David T. Little’s Soldier Songs Gives Voice to Veterans’ Views of the Horror of War
To what degree is an artist responsible for making music accessible to an audience who might be influenced by it? Is the goal of reaching those who aren’t already converted necessary, worthwhile…or even possible? When Stiv Bators crooned “Video games train the kids for war,” with the Lords of the New Church in 1983, he did it over a catchy synthesizer riff. That song was popular on college radio and in clubs; it even aired on MTV. Did it make a difference? Would anyone have cared if, instead, Bators had been singing “Get money, get money?” Does it make any sense for an artist to fine-tune a message to get it across, or is that a waste of time? Percussionist/composer David T. Little’s most recent album Soldier Songs, recently out from Innova, raises questions like these.
First premiered in 2006 at the nadir of the Bush/Cheney reign of terror by the Pittsburgh New Music Ensemble, the album is a performance piece that intersperses and sometimes makes pastiches of quotes from several generations of American war veterans among Little’s eclectic, cerebral songs. Musically speaking, the audience this will resonate the most with will probably be fans of proggy mathrock bands like the Mars Volta and System of a Down – a niche crowd, but not an insubstantial one. While the voices of the veterans – hushed, angry, sometimes still shellshocked – are the most resonant here, the songs themselves have a potent, tersely worded punk rock sarcasm. This is the rare album where the lyrics frequently overshadow the music. David Adam Moore’s snarky, operatic baritone adds a stagy, snidely bombastic surrealism and over-the-top flair over the moody menace of the versatile, often explosive punk-classical group Newspeak.
The introduction is a pastiche of quotes, many of them memorable, set against a backdrop of ominous cannonfire drums. A woman revisits her decision to join the military, reminding how many young people make that choice as a way to escape the poverty trap or earn an education. The second track brings on the punk rock sarcasm, sort of the Dead Kennedys set to swaying, minimialistic art-rock. From there Moore revisits the aforementioned Stiv Bators observation, followed by the creepy chamber rock of the vividly self-explanatory Counting the Days.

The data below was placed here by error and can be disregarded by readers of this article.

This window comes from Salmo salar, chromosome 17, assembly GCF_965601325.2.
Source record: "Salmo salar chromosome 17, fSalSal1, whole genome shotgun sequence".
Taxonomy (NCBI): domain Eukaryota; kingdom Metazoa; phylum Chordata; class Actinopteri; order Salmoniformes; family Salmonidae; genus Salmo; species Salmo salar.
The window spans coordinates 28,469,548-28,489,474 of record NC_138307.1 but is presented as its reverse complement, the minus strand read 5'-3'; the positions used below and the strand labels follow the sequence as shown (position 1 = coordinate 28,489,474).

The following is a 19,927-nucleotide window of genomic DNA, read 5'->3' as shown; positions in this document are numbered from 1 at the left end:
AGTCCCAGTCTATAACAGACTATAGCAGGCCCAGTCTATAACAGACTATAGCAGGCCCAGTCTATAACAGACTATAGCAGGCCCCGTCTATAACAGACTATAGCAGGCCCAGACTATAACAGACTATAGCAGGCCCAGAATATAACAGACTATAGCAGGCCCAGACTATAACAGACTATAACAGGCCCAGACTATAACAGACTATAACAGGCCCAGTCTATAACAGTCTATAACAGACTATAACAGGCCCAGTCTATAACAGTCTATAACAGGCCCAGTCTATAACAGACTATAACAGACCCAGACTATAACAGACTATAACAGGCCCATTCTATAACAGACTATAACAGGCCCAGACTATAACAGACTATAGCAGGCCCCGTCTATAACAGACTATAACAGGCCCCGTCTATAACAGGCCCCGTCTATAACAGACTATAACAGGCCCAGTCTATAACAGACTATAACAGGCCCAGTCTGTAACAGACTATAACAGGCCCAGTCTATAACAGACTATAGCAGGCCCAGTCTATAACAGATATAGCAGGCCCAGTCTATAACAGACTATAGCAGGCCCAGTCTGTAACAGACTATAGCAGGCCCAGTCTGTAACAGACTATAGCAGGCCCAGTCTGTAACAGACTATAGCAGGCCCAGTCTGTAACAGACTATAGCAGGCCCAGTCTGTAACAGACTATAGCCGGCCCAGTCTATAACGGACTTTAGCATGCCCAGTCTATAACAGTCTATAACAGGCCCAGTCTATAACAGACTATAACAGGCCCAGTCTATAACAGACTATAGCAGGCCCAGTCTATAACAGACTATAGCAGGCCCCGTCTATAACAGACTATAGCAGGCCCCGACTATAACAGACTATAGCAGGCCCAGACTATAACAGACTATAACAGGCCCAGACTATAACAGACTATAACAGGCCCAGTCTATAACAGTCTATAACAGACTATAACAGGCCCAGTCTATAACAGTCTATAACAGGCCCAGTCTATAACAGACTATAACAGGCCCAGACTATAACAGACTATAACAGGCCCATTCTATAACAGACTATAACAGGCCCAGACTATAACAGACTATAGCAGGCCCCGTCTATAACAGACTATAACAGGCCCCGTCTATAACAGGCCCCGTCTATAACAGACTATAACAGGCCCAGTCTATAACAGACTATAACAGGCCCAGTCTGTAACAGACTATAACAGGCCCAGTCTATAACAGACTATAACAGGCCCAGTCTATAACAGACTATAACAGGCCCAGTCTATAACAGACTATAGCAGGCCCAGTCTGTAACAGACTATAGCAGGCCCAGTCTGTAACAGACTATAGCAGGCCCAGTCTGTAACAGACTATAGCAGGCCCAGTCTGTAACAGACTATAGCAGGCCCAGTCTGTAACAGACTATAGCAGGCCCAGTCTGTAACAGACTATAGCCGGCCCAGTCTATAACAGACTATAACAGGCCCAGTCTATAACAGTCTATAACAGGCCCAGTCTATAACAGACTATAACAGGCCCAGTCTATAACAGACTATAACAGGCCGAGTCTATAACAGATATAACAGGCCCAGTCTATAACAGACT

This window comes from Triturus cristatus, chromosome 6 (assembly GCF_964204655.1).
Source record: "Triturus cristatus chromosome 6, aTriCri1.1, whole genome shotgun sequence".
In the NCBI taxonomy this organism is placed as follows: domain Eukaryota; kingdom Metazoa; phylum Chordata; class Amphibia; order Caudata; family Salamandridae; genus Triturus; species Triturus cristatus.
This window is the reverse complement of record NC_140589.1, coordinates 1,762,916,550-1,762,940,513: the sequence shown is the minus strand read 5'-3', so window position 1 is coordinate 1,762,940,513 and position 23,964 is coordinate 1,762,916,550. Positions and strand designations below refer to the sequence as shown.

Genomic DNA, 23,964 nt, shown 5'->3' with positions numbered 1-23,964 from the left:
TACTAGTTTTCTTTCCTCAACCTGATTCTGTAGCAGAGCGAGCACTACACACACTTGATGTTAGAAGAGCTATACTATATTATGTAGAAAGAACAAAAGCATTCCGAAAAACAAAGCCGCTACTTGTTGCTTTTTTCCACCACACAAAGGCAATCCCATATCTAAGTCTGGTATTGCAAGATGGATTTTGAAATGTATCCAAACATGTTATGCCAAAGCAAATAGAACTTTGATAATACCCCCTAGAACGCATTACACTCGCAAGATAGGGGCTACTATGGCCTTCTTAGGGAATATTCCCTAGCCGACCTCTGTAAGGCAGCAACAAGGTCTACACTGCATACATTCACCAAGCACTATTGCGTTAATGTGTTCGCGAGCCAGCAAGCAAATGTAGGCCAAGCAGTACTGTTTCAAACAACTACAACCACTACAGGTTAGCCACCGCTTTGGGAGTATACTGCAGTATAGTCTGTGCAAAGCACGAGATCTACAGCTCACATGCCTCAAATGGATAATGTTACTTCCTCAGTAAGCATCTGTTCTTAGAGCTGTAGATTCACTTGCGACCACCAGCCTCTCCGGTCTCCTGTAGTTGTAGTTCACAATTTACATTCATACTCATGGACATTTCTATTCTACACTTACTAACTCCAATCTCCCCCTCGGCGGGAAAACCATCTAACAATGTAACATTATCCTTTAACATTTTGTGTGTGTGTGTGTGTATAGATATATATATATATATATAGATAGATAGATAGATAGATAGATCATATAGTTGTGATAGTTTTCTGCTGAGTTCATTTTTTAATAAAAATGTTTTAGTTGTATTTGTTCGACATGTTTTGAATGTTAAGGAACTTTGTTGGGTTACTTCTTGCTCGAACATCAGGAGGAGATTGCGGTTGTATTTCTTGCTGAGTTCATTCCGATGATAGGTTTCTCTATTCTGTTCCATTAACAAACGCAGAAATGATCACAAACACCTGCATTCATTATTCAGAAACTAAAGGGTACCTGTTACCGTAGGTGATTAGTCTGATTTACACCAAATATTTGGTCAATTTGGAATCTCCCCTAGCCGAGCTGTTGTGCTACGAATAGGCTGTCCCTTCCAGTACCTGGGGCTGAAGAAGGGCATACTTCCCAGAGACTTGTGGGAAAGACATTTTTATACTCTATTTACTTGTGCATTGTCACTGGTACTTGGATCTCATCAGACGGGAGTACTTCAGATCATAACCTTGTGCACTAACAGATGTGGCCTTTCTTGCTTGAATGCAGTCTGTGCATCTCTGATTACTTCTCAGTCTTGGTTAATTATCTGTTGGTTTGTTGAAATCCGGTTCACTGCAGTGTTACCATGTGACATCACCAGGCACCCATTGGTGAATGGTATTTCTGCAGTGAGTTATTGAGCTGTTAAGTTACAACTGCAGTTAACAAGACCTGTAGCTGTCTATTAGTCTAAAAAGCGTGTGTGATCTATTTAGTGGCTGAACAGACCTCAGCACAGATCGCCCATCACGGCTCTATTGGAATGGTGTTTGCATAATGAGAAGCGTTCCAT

Still Life with Tank and Ipod revisits the video game theme with a cruelly surreal proggy metal attack, contrasting with the moody dirge Old Friends with Large Weapons. Hollywood Ending artfully juxtaposes ominous lows with snarkily bubbly highs, a litany of gruesome imagery that picks up with a groove that’s practically disco, underscoring the surrealism of the fact that this is not a movie: people are actually dying here. Another sound collage, Steel Rain, lets the vets explain the terror of being on the wrong side of a bombing attack. After that, the hauntingly minimalist Hunting Emmanuel Goldstein reminds that a police state crackdown on civil liberties after a terrorist attack plays straight into the terrorists’ hands. The album ends with the understandably vitriolic response of a parent whose child was killed in battle, and a long, hypnotic collage which doesn’t hesitate to address the issue that war is inevitably a proxy battle, the have-nots doing the haves’ dirty work. Will this album make any converts? Probably not. But to paraphrase Phil Kline, it’s inspiring and validating for the rest of us. That Little achieved it by letting this surprisingly diverse cast portray the horrors of war enhances both its credibility and power.